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Testing and Common Core

Young girl using a computer

The “moment of truth” is arriving as students across the country are taking standardized state assessments. Teachers and administrators are both asking “what else can we do?” and simultaneously lamenting the amount of time and energy that goes into test prep and testing. One school discusses peppermint candies for energy; another will have plenty of water on hand to keep students hydrated. Schools are sending notes to parents about the importance of meals and sleep during test week, even as the schools also review their school breakfast and lunch menus to get the most out of these nutrition bursts. Some students will be “paid” for good results, at other schools; students will be rewarded for coming to school during test week.

Over the past few months, schools and teachers have strategized about ways to make up for lost time — how to help students “catch up” and improve memory skills. Many classes have increased the use of review games such as “Jeopardy” and others have spent hours going over key vocabulary words — words such as “analyze or compare” to help students understand tasks and also  key vocabulary words that will help students understand reading passages. There are even published lists of recommended vocabulary words available online.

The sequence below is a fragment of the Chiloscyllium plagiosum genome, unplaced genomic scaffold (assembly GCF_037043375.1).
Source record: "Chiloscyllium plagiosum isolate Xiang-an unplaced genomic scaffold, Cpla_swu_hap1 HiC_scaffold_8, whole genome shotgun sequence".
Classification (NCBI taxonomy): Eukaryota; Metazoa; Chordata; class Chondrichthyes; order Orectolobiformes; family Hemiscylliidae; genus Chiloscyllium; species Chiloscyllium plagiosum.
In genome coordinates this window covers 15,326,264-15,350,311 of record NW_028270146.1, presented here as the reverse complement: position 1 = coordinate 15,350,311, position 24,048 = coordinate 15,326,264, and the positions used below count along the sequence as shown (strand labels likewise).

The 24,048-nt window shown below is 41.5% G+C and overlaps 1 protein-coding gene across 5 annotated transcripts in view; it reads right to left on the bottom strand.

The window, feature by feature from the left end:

A lot “to do” over’….? Well, not exactly nothing. Because under NCLB students are scoring better. We have seen improvements in academic achievement. However, with the Common Core Standards comes an important opportunity to shift how schools approach instruction and assessment of knowledge. So the next two years will be a critical time to take the focus off of minutiae and put it on understanding key concepts. Higher order thinking skills are more integral to the new Common Core Standards. Interesting….so the “truth” about academic achievement – the state of education – will shift with the new measures.  As we leave this “window of testing” and head into the home stretch for the Spring of 2011, schools have an opportunity to begin looking forward and gearing up for the standards to come. This will require a paradigm shift as educators compare their curricula pacing guides to the new standards. As some leading educators have recommended, this may require “leaving things out of the curricula” rather than “squeezing more in.” This could come as a welcome relief to many. And it could present an opportunity to consider again the role of schools, the needs of students, and how to leave behind some of the excess baggage that has been a part of NCLB.

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